Pixar is an amazing business. Built on imagination and creativity, it harnesses the potential of digital technologies to create the most engaging characters and films. In 1979 Star Wars creator George Lucas and computer scientist Ed Catmull established the foundations of what was initially a digitally-enabled special effects business. Seven years later Steve Jobs acquired the studio, renamed it Pixar, and gave birth to some of the most successful animated films – like Toy Story, Finding Nemo and The Incredibles. Today it is one of the world’s most successful businesses. Brands need bigger ambitions Similarly today’s most successful brands have moved on from special effects and advertising, much more than a name and logo, to be an enduring narrative, to embrace the digital and human world, to capture the creative and emotional essence of a business and its customers. Marketers are no longer support functions for sales, or brief writers for creative agencies. They are the creative talent, making sense of the world around them, turning insights into ideas into innovations. They are the driving force of business, the champion of customers, and the guardians of incredibly valuable assets called brands. From Apple to Zappos, Abercrombie and Fitch to Better Place, Paul Smith and Shanghai Tang, Air Asia and Virgin Galactic… the most successful brands have bigger ambitions. The best brands don’t limit themselves to what they do, they are not just labels of ownership, distinguishing one commoditised product or service from another. They define themselves on customer’s terms, about their aspirations and applications – about benefits rather than features, if you like. These brands recognise the wider impact they can have on customers and society, rather than just communicating relevance and difference at the point of sale. They define what they enable, rather than what they are. In fact they are more than communication tools. They give business purpose, shared with customers. They give people confidence, bring people together, and enable them to achieve more. They make life better. World changing, game changing Why is it not enough for a brand to be a passive name, with a distinctive logo, a trademark that rarely changes, a packaging or communication device? To answer this we need to look at how the world, its markets, and attitudes have changed. As Pablo Picasso said, “times of turbulence are the most exciting times, because everything changes”. Look around us everything is changing at incredible speed … customer priorities, competitive positions, commercial structures, have all been shaken up. Markets are no longer absolute, bordered and predictable. This is a world in need of a new approach to branding, and different ways of activating and managing them. You might call it a “VUCA world” – volatile, uncertain, complex and ambiguous – but at the same time vibrant, unreal, crazy and astounding … a time to keep your head down, avoid risk and change, or a time to look at the amazing opportunities all around us? We all now compete in global, always-on markets, whether we intend to, or not. Sectors converge and new whitespaces emerge. Customers have incredibly high demands and expectations, but little trust or loyalty. Disruption is normal, uncertainty is expected. Virtuality is the reality, combining speed, interactivity and reach. At the same time, business is more human than ever, emotional and empathetic. Whilst many of us struggle to shake-off the hangover of the economic downturn, others realise that it was just the crying pains of a changing world. Seismic shifts in power and influence have changed the rules of our game. The shift from west to east is not just about money, but about knowledge and culture too. The hot fashions are in Buenos Aires, the best green tech is in Shanghai, the top web designers in Mumbai, and the most venture capital in Shenzen. Technology has empowered customers like never before – more informed, more choice, and more promiscuous. Brands need to redefine themselves in terms of what they do for people, and then deliver it on customers terms – when, where and how they want. Collaboration (in the forms of crowd sourcing, co-creation and partnerships) with customers, supplier, distributor and affinity brands has become the norm – creating more flexibility, and helping to build more relevant and engaging solutions. Markets have fragmented with more specialism, yet still large when considered globally. Being special to niche markets is far better than being average to everyone (and special to nobody). New markets emerge, as categories collide, and new possibilities emerge. Gone are the rigid market boundaries, the notion of your home market being the closest to you, and of customers and competitors as absolutes. Gone is the assumption that the future is an extrapolation of your past. Are you focused on the big opportunities? And if not, why not? Over the next 5 years, female consumers will grow faster than China and India. Within 20 years, the E7 (Brazil, Russia, India and China – plus Indonesia, Mexico, Turkey) will be bigger than G7, renting will replace buying, education and healthcare will transform, sustainability will be compulsory, and water will be the new gold. Our marketing metrics have to change too. Market share, for example, becomes largely irrelevant. Profit is no longer a consequence of volume. Share price is about potential more than performance. Value networks, enabled by the likes of Alibaba and Li & Fung, replace the need for owned production, and the headache of inflexible production costs. 3D printing enables real customisation of cars and clothing, design and manufacturing for cents and within hours. Forget core competencies, you can do anything you want. Welcome to the ideas world The possibilities are limited only by your imagination. Ideas become the currency of success. New markets, like smartphones, are waiting to be defined. Nobody wanted to play on a Nintendo Wii until Shigeru Miyamoto designed it. Nobody needed an iPad until Jonny Ive delivered it. Ideas need to be bigger and better than ever before. The best ideas capture the attention of customers with infinite choice. Viral ideas spread freely between people – rather than being pushed at audiences through interruptive campaigns using expensive, passive media. In this ideas world, beating the competition is nothing to do with the size of your business, or your marketing budget, but about thinking smarter. Out-thinking competitors is achieved by seeing the future more clearly, bringing together the right partners and networks to secure it, better understanding emerging issues and insights and developing the most compelling propositions and experiences. Brands are about ideas, marketers are the creative talent. Pixar, therefore, is a fabulous metaphor for brand-building and marketing in this new world. Like the best movies, brands are about ideas more than effects, stories more than icons, enabled by software more than hardware, touching people more deeply, and memorably. Building a creative business Emeryville lies just across the bay from San Francisco, and this is where the story of Pixar, Buzz and Woody, Nemo …and Mickey Mouse too, unfolds… Steve Jobs is much more than a tech geek. He is a man of extreme vision, creativity and commerce, and ability to get the best out of people. In 1986, having temporarily let go of his Apple passion (that’s a different story!), he set about transforming his newly acquired animation business. He moved it from making and selling hardware, to designing and distributing software. He brought in John Lasseter who had a background in off-beat mini-animations, to drive his vision into reality. The two men shared a vision, not just of how they could make great movies, but of how they could transform an industry, bringing together the best technologies with a human touch (maybe an echo of the iPod, a decade later). After much rethinking and developing, in particular perfecting the proprietary Renderman animation process, and funded by making quirky ads for Kellogg’s and IBM, Pixar was ready to take on the world. Christmas 1995 saw the much anticipated launch of Toy Story. It received tremendous critical acclaim, generating $362 million in worldwide box office receipts and earning Lasseter an Oscar and Academy Award. On its success, Lasseter built a creative team of highly skilled animators, a story department and an art department. But he didn’t just want great technicians, he wanted people with insight and imagination. He sought animators with superior acting ability, people who could sense how characters and audiences would feel, deeply and emotionally. The new Pixar University quickly became the training school for animators from around the world, and Pixar developed complete creative teams in-house, whilst the non-creative tasks were outsourced. More blockbuster animations quickly followed … A Bug’s Life, Toy Story 2, Monsters, Inc., Finding Nemo, and The Incredibles. The six films combined grossed more than $3.5 billion at box offices worldwide, the most successful animated films of all time. With each success, Pixar learnt more and invested in its process, brands and audiences. It revolutionised the technology of filmmaking, it transformed the expectations of audiences, and it gave children (and adults) across the world, a new genre of heroes. Mickey meets Monsters Inc. In 2006, Pixar became a wholly-owned subsidiary of The Walt Disney Company in a $7.4 billion deal that saw Jobs, who was the majority shareholder of Pixar with 50.1%, take a seat on Disney’s board of directors, and with 7% of all stock, the largest individual Disney shareholder. A new brand name “Disney·Pixar” was created, and as Chief Creative Officer (CCO), Lasseter reports directly to Disney CEO Bob Iger. He became responsible not just for Pixar, but the entire creative activity of the group. Creative fusion Pixar Studios has evolved into a workspace that defines and inspires the creative process. Jobs was never a great movie maker, but he knew how to bring 1200 creative people, and their collective talents, together. Pixar Studios are like a fusion of Hollywood and Silicon Valley, just like Pixar is a fusion of technology and entertainment, art and commerce. Just like in the Googleplex at Mountain View, or Nike Campus in Portland, Pixar Studios has been described as a corporate playground with its own rules and rituals. Lasseter describes these in a very simple way 1. Dream like a child – without prejudice or inhibition, live in a world where anything is possible, and the more fantastic the better. 2. Believe in your playmates – see the best in people, see them as the best people in the world, and together as a team that can do anything. 3. Dare to jump into the water and make waves – don’t be afraid to break new ground, to challenge conventions, break rules, or do what hasn’t been done. 4. Unleash your childlike potential – don’t just think like a child, make those wild ideas happen too. So what can brands learn from Pixar? Pixar is a digital content business, and in many ways that’s what brands are today. Beyond the products and services which they support, brands are about ideas, stories, relationships and communities, and the capturing and sharing of them increasingly digitally, virtual experiences which become reality. The parallels for brands and marketing are everywhere in Pixar … the pivotal role of the CCO and the creative team within the business, the primacy of audience, the bringing together of talents, the nurturing of ideas, the building of personality, the pursuit of compelling narratives, the dreams and emotions, always delivering on time and to budget. And a relentless stream of success. Maybe brands need to own more of their own creativity, rather than being subservient to their agencies. Maybe they need to immerse themselves deeper in the world they are trying to simulate and stimulate, to challenge each other, to unlock and mesh their talents, in a more sustained and evolving way. Indeed the marketing departments of Apple and Zappos are more like creative studios, the hub of business thinking, delivering strategies and innovations, as well as brands and communication. Lassiter describes the process as “telling a great story, but not too predictably” maybe like a marketing programme needs to evolve rather than be a series of quickly discarded campaigns. He talks of “taking people to another world” which equates to the ability to reframe brands in contexts that have more relevance for audiences, and more scope commercially. He talks about “characters that people develop a deep bond with” which is at the heart of building an emotional connection, doing more for people, creating a brand they love. Of course, it is the whole story of Pixar which is a lesson for brands today, not just the way in which Pixar themselves use their brands. Few brands, few marketing leaders, can have achieved the success of Lassiter and his team, either in terms of global awards or commercial results. Most important, is to apply the lessons of Pixar’s creative process to the challenge of brand building. This is where many marketers are falling behind, and where many business leaders fail to recognise its importance and impact. Defining the 21st century brand The digital and global, transparent and collaborative world demands branding that does more for people. Brands are more than companies, products and services. Brands are more than names, logos and communications. Brands reach beyond transactions and markets. In a world where image and reputation can be built, and destroyed, in an instant, brands need to be stronger, richer, and in the hands of the beholder. This is why the movie making analogy is useful, and why today’s best brands are “ABCDE”, that is: Aspirational – Brands capture the dreams and desires of their audience, what they seek to achieve, rather than simply labelling a business, product or service. They establish a richer, more relevant context, based around their application and potential. They are about them (the people) not us (the business). Bold – Brands are more ambitious, they challenge the norm, they stand out from others and go where others fear or have never imagined. They are iconic, or at least use icons to demonstrate their purpose. They are talked about, questioned, explored and loved, because they are different. Connecting – Brands build communities, because people ultimately enjoy being with others like them, people who share a similar passion, purpose or experience. Customers don’t want relationships with companies or products, but they do value brands that facilitate their ability to connect and do more with others. Dramatic – beyond names and logos, product or services, brands have a strong and distinctive idea that is brought to life in more meaningful ways. They capture a shared purpose, supported by values which come alive through attitudes and behaviours. The ideas can cross markets and categories, supporting innovation and growth, even with different identities. Enabling – Brands do more for people, giving them functional means and emotional confidence to do what they never thought possible. Awareness and purchase are just the beginnings of a deeper brand experience. Advocacy, repurchase and ongoing collaboration are steps to a brand to live your life by. To infinity, and beyond Brands are the most valuable assets in business today, and marketers the most valuable talent. Success in a VUCA world depends on how you think, how you seize the potential of technology and opportunities of new markets, and how bold and ambitious you are. A great brand can come from anywhere … big company or small, emerging nation or developed, young marketers or experienced leaders, limitless budgets or almost none. It’s not about what you are, but how you think.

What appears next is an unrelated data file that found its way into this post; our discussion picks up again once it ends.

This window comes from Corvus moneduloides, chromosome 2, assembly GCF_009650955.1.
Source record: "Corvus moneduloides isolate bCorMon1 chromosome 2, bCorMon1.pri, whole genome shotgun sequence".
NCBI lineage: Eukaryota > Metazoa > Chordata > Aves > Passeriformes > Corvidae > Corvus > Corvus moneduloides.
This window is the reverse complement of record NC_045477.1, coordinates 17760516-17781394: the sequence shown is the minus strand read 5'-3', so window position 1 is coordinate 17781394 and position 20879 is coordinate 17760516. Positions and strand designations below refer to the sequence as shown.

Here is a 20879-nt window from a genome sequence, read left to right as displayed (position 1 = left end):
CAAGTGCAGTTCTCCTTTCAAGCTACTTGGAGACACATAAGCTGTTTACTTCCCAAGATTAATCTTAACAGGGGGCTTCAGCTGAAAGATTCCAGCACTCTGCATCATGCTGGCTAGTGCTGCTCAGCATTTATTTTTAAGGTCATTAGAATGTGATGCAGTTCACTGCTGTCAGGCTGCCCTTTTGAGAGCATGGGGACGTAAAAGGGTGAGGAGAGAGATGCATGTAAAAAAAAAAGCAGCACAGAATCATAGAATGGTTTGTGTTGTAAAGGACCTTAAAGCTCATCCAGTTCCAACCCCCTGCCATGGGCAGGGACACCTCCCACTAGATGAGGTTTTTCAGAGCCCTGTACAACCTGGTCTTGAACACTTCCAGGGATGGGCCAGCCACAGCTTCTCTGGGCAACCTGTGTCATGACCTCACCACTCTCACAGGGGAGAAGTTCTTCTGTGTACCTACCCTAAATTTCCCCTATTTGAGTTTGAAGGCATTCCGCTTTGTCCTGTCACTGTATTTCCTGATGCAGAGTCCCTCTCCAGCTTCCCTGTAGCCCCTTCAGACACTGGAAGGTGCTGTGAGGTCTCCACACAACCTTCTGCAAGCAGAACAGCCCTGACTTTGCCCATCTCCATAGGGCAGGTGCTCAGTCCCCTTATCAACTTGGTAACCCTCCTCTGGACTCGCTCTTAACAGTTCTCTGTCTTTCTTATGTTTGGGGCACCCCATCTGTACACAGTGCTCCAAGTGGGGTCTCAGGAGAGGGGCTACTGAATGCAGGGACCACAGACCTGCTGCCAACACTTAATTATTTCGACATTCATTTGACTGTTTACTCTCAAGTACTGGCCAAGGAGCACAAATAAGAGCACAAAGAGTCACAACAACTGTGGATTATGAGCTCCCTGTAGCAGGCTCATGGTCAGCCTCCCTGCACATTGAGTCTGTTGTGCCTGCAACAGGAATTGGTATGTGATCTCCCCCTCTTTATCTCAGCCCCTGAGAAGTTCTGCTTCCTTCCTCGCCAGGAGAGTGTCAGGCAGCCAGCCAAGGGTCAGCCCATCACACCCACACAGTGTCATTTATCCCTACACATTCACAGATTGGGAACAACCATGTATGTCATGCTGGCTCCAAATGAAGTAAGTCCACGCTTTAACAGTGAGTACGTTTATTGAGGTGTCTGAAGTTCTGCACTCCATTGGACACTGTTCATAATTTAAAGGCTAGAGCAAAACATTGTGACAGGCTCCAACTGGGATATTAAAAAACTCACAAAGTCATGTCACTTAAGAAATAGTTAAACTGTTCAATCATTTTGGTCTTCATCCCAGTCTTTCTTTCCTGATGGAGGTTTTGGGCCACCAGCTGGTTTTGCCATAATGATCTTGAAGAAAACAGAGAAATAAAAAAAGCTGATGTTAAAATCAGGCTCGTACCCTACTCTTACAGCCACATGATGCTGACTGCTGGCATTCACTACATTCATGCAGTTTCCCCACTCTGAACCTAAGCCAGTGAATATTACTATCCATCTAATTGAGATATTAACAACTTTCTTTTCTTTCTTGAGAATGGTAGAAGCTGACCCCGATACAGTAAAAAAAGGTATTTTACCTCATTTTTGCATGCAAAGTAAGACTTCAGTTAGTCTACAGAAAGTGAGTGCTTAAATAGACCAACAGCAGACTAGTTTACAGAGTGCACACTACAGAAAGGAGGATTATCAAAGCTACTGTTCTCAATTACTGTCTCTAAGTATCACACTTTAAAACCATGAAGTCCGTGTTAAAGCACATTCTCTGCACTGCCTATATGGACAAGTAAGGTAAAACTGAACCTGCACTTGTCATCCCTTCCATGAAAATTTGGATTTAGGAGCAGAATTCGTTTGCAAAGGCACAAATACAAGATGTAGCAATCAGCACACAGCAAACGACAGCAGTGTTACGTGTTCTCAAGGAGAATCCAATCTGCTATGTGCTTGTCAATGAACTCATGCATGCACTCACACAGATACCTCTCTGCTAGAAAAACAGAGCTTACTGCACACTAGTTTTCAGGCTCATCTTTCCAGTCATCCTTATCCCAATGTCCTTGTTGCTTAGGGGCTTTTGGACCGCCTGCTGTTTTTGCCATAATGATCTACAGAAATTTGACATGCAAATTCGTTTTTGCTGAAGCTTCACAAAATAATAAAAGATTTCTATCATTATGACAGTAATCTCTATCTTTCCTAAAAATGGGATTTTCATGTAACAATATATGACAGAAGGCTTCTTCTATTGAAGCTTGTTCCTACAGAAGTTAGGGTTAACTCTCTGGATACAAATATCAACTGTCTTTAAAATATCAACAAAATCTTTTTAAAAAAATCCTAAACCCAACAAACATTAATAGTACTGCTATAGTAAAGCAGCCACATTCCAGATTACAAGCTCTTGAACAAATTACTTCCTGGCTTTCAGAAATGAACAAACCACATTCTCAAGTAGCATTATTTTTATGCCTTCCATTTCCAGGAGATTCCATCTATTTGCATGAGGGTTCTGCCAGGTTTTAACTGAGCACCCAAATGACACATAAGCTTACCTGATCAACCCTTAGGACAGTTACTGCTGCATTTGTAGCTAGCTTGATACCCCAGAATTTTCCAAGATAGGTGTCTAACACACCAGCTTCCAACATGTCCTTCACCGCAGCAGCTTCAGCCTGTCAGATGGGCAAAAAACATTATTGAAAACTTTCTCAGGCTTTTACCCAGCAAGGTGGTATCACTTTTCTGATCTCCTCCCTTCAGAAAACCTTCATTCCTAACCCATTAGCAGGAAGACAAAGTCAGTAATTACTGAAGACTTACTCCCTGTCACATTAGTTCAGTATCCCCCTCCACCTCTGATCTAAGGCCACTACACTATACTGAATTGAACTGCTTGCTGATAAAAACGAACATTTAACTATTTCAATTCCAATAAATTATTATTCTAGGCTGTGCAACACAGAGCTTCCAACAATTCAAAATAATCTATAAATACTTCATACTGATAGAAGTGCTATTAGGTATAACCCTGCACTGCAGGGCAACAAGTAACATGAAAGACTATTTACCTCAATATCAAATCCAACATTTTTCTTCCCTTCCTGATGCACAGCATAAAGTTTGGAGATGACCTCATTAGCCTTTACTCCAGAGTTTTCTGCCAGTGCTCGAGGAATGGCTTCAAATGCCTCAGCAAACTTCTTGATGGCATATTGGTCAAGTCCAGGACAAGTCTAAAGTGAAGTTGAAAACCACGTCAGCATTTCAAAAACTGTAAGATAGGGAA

Peter Fisk's exclusive Richard Branson interview